Each year, Muslims spend the ninth month of the Islamic calendar observing a community-wide fast. Muslims who are physically able are required to fast each day of the entire month, from sunrise to sunset. The evenings are spent with family and community meals, engaging in prayer and spiritual reflection, and reading from the Qu'ran.
Muslims all over the world abstain from food, drink, and other physical needs during the daylight hours. Ramadan is much more than just not eating and drinking.
Ramadan also was a pagan month in Arabia. In pre-Islamic times, Ramadan became a pagan Arabian ritual and was practiced by the pagan Arabians with the same features as the Islamic Ramadan.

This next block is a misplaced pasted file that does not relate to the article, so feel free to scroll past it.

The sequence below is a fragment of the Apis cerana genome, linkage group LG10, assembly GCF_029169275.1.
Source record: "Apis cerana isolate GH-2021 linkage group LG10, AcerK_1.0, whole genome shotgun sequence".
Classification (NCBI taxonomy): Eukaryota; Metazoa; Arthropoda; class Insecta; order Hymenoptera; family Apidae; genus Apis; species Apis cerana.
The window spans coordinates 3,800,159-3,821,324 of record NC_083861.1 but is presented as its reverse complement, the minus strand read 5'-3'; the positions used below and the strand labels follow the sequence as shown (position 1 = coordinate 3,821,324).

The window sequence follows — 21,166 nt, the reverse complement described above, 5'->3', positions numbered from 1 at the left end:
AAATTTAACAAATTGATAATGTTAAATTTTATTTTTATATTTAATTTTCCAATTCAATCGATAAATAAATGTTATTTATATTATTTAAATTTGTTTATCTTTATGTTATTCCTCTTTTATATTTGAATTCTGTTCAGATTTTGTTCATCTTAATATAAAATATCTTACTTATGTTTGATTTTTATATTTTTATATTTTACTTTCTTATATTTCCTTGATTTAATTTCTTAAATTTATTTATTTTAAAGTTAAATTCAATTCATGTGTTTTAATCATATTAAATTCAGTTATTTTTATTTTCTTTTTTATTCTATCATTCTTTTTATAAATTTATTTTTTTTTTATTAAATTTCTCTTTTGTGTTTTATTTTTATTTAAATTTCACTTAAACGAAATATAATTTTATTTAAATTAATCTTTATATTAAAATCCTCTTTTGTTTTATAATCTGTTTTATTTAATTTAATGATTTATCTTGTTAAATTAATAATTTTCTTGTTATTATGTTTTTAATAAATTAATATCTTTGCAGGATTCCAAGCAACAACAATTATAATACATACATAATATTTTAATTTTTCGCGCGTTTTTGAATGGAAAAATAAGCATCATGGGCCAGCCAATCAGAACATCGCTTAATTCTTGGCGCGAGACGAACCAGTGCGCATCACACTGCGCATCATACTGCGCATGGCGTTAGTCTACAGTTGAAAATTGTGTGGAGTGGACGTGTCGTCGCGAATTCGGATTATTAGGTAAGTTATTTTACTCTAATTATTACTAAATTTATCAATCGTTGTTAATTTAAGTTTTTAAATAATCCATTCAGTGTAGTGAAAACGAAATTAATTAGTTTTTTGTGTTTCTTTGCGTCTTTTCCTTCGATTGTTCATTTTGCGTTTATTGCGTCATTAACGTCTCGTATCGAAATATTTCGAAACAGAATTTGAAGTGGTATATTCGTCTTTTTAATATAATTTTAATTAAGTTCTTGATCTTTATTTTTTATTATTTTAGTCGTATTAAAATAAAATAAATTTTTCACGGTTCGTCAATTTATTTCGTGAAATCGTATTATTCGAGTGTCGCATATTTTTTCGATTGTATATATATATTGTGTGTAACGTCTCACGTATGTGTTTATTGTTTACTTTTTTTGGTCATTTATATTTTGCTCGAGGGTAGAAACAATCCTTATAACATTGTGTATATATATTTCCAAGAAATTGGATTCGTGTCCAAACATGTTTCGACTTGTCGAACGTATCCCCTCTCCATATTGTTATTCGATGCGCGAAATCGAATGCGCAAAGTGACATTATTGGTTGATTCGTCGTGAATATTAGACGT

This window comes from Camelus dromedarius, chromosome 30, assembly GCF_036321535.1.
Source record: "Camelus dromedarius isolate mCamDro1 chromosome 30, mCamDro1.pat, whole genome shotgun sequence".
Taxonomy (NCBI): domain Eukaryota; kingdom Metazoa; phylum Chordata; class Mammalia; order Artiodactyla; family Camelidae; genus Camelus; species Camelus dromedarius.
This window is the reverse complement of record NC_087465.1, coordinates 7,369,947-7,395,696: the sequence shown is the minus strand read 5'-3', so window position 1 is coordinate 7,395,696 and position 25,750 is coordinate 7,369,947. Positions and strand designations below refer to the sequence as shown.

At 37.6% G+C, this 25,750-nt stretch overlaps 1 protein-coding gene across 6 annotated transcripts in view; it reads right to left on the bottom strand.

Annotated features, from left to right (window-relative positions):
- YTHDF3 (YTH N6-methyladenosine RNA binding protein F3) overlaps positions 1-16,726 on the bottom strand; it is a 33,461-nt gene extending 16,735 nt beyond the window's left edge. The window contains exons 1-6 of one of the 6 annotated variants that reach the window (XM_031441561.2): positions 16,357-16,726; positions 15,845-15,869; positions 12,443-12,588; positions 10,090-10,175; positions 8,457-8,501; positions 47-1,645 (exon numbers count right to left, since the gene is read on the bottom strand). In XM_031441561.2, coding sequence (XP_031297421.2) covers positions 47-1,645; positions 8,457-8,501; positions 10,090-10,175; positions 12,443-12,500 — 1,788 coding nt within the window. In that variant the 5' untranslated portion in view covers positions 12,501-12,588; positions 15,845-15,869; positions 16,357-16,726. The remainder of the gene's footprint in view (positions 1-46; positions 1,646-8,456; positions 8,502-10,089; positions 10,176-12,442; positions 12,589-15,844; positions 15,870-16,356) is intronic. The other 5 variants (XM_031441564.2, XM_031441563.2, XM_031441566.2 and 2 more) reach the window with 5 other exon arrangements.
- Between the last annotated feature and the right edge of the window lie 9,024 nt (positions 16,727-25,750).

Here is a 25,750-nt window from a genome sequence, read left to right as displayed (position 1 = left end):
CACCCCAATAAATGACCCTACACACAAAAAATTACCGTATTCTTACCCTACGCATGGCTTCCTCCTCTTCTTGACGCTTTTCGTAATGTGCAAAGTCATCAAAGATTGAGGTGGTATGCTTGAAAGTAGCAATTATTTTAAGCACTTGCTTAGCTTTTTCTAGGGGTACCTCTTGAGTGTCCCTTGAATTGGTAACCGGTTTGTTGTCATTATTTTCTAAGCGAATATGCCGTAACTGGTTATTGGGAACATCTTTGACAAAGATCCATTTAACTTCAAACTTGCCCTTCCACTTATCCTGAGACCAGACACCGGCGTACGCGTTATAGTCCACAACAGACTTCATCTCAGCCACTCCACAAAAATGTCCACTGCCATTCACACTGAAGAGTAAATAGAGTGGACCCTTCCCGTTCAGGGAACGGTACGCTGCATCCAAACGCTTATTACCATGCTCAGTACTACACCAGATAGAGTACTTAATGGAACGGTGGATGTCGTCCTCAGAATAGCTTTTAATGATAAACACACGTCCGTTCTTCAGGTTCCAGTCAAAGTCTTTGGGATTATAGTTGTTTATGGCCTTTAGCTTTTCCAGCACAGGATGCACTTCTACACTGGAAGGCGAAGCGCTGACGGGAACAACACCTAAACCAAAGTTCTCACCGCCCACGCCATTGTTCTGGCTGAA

Fasting was an important practice for the Arabians, It was practiced by the tribes of Medina Oas and Khazraj,before Mohammed came to them.
In the pre-Islamic Jahiliyah they fasted that month in the same way Muslims fasted, as originally directed by Mohammed. Pagan Arabian abstain from food , water, and sexual contact the same as practiced by Islam.
Mohammed Kept these this rituals of fasting Ramadan as an Islamic pillar, see the Five Pillars of Islam .
Mohammed added his rituals to that pagan month to fit the religious rituals and customs of Oas and Khazraj, the two tribes from al-Medina.